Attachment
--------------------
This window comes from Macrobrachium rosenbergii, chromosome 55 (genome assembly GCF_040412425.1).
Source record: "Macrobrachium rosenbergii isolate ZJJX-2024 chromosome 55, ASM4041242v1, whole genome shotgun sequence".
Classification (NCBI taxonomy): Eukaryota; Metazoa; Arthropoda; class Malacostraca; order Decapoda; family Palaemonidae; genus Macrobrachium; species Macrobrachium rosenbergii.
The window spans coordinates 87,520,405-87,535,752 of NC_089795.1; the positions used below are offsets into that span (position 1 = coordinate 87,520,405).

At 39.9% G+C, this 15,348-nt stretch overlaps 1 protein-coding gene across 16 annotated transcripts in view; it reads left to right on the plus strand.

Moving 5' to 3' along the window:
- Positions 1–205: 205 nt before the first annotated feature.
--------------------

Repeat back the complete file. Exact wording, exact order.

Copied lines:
This window comes from Macrobrachium rosenbergii, chromosome 55 (genome assembly GCF_040412425.1).
Source record: "Macrobrachium rosenbergii isolate ZJJX-2024 chromosome 55, ASM4041242v1, whole genome shotgun sequence".
Classification (NCBI taxonomy): Eukaryota; Metazoa; Arthropoda; class Malacostraca; order Decapoda; family Palaemonidae; genus Macrobrachium; species Macrobrachium rosenbergii.
The window spans coordinates 87,520,405-87,535,752 of NC_089795.1; the positions used below are offsets into that span (position 1 = coordinate 87,520,405).

At 39.9% G+C, this 15,348-nt stretch overlaps 1 protein-coding gene across 16 annotated transcripts in view; it reads left to right on the plus strand.

Moving 5' to 3' along the window:
- Positions 1–205: 205 nt before the first annotated feature.